Dax Dasilva on buying out investor Accel to deter Lightspeed acquisition


On the latest episode of BNN’s The Disruptors, Dax Dasilva, CEO of Lightspeed, discussed how the company grew to one of the fastest-growing startups in Montreal, its expansion plans, and the importance of its Canadian roots.

Lightspeed recently raised a $207 million Series D round led by Caisse de dépôt et placement du Québec, Investissement Québec (IQ), iNovia Capital, and Silicon Valley Bank. At the time, the Globe and Mail reported that la Caisse bought a nine-figure stake in the company from Silicon Valley-based Accel Partners as a way to keep the company in Canadian hands until it can go public.

“We had a lot of interest and a lot of eyeballs on Lightspeed at the beginning of the year. Accel has been such a transformational early-stage investor in Lightspeed,” said Dasilva.

“Lightspeed may have needed to make a move to Silicon Valley to achieve scale, now we can stay headquartered here in Montreal.”

“They’ve helped us reach critical mass, but we’ve also brought in a lot of Canadian and Quebec-based investors…Accel invests for [a] certain period of time in a company’s growth, and I think with all this inbound interest, we were not on board with being acquired. There was so much more for the company to do, and to achieve a return for our early investors that have contributed so much, we wanted to provide a return and bring in long-term thinking investors.”

Asked if they were pressured to accept a bid from another company, Dasilva did not directly answer the question, instead calling it a collaborative win-win situation for all involved. “Everyone wants this company to continue being something very special, and we will always be part of the Accel family. There’s a lot of pride that we’ve been able to keep our word to early investors that sends a great signal to new investors.”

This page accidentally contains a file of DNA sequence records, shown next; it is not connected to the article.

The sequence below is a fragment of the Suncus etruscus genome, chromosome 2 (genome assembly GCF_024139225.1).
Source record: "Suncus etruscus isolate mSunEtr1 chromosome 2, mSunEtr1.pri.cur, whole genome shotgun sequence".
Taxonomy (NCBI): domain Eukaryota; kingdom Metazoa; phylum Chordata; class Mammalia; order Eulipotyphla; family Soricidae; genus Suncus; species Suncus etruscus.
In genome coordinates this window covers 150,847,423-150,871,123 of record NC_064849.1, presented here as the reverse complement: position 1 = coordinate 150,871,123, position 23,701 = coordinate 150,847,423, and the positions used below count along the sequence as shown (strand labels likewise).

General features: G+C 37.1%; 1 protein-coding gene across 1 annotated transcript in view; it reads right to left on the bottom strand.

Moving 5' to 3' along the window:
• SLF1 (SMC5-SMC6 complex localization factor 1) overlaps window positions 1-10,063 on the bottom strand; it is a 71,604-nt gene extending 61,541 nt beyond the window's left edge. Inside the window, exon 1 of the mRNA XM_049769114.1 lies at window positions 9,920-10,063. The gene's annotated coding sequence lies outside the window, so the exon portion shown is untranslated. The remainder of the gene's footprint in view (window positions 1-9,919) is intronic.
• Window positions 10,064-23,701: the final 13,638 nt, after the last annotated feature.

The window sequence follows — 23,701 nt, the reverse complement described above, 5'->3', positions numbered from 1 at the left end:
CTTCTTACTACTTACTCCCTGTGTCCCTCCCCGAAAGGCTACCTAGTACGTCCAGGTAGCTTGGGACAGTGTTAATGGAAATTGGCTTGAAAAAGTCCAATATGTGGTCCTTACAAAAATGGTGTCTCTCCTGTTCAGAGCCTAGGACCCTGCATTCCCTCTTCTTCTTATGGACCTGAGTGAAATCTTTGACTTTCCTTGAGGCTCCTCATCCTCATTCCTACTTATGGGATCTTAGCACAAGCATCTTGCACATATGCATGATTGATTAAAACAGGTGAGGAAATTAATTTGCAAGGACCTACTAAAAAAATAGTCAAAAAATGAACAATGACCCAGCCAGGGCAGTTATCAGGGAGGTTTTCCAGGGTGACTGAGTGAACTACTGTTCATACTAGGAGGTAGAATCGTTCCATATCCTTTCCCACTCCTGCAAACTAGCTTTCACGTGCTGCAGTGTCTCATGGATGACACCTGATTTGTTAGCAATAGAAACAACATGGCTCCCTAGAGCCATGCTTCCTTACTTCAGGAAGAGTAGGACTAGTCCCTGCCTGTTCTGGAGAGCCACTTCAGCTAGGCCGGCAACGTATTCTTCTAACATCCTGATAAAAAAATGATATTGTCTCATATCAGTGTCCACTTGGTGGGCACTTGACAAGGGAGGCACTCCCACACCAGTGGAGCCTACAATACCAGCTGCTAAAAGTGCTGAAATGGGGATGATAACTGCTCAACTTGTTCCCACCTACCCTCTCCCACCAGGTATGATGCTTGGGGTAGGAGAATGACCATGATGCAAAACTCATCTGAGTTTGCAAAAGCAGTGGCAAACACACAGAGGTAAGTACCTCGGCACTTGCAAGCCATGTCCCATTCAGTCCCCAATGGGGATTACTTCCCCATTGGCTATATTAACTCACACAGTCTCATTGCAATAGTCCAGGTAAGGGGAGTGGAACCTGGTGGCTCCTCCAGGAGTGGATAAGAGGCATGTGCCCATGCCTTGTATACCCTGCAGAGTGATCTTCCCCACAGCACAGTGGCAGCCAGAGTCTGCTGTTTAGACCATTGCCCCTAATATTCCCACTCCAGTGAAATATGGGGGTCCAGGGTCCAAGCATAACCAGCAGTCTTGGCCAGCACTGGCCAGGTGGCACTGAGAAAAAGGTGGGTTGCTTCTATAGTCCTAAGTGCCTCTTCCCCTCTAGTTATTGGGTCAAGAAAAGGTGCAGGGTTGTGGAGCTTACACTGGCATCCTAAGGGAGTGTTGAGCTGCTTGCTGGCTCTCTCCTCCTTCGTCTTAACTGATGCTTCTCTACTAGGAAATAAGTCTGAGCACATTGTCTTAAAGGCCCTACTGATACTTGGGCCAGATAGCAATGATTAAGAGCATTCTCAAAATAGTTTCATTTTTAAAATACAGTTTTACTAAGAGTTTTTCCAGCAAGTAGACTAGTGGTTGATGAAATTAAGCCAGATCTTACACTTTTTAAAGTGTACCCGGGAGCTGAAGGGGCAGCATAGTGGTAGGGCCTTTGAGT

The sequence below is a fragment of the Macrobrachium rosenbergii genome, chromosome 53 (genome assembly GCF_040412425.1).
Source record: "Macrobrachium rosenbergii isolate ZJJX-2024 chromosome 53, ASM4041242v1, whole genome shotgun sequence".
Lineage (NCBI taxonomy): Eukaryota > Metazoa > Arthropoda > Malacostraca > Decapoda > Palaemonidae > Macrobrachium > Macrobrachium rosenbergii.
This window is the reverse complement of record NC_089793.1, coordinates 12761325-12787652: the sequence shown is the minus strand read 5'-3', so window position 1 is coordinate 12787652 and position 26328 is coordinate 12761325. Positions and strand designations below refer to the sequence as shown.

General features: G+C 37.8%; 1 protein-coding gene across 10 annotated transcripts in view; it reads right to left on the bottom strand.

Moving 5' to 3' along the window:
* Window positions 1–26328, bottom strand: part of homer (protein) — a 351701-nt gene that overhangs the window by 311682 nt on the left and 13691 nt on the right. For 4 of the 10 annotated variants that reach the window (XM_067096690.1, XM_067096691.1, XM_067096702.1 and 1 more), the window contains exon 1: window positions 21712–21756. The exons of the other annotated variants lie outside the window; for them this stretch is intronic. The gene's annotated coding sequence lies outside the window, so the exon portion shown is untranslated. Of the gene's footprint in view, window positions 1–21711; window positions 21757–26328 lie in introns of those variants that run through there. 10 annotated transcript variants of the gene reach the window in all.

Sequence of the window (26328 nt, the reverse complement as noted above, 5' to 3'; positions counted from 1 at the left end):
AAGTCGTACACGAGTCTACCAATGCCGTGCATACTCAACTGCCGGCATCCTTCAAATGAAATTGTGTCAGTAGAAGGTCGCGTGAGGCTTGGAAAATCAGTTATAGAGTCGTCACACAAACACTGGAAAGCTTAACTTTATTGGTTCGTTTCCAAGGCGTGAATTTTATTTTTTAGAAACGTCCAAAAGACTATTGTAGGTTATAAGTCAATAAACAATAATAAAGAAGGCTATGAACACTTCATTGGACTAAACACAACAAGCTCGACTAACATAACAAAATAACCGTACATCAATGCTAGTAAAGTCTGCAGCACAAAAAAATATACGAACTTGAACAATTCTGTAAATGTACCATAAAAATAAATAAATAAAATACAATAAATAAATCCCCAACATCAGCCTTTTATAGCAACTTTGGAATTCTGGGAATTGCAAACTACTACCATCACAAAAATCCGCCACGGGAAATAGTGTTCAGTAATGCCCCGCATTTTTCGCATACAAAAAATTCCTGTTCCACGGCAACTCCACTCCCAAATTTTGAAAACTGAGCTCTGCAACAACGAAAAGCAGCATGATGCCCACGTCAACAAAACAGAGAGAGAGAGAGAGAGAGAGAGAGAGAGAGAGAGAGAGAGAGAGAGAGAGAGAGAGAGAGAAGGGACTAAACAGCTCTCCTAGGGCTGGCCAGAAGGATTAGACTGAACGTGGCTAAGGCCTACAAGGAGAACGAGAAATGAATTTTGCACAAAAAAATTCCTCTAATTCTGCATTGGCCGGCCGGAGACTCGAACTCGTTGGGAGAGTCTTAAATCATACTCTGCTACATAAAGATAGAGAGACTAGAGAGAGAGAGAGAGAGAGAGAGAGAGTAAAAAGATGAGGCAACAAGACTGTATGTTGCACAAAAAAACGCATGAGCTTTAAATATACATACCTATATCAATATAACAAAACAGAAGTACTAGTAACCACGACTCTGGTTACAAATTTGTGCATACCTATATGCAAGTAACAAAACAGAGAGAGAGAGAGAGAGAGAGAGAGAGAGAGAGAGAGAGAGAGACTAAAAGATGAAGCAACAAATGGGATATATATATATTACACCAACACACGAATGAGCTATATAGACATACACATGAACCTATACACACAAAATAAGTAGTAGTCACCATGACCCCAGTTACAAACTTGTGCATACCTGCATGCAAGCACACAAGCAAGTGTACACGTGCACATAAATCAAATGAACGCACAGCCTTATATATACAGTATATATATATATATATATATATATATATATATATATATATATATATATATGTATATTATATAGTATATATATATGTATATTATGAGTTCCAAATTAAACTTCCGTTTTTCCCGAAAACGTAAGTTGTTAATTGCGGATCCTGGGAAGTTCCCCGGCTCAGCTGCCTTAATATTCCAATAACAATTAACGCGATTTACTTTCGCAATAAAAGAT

Dasilva said that the company plans to use the funding to develop its omnichannel strategy and continue its international expansion; he mentions that the company has gone from 25,000 to 50,000 customers, 40 percent of which are overseas.

“There’s a digital transformation happening in retail and hospitality that’s universal. These businesses have to transform, so the question is really: how does Lightspeed roll out our solutions region by region? We’re very strong in North America, but of our 600 people, 200 are in Europe,” said Dasilva. “We just opened an office in Australia, and a lot of our products are being marketed by our partners. We have a network of 200 partners that are also bringing the products to market in the Middle East, Asia, and Latin America.”

The company hopes to go public by the summer of 2019; until then, Dasilva and his team are working on several internal metrics. Dasilva acknowledges that things will change for Lightspeed after they take this big step, but he argues that the fact that all of its moves will be covered by analysts after going public should not prevent it from reaching its full potential as a public company.

For Dasilva, there’s a lot of Silicon Valley money coming into Canadian tech, but there are also great funding sources in Canada.

“The ecosystem has developed a lot in Canada; that’s something that we have seen in the last three years and it’s a great achievement. Several years ago, Lightspeed may have needed to make a move to Silicon Valley to achieve scale, now we can stay headquartered here in Montreal and build a global business,” he said.

Watch the full episode below:

Photo via Lightspeed

BetaKit is a production partner on The Disruptors. Tune in to BNN every Thursday night at 7 p.m. for full episodes!


Aeman Ansari

Aeman Ansari is a freelance writer who has been published in many Toronto-based publications, including Hazlitt and Torontoist. When she’s not re-watching Hitchcock movies, she’s working on her collection of short fiction inspired by stories from her grandmother, one of the few women in India to receive post-secondary education in English literature at the time.

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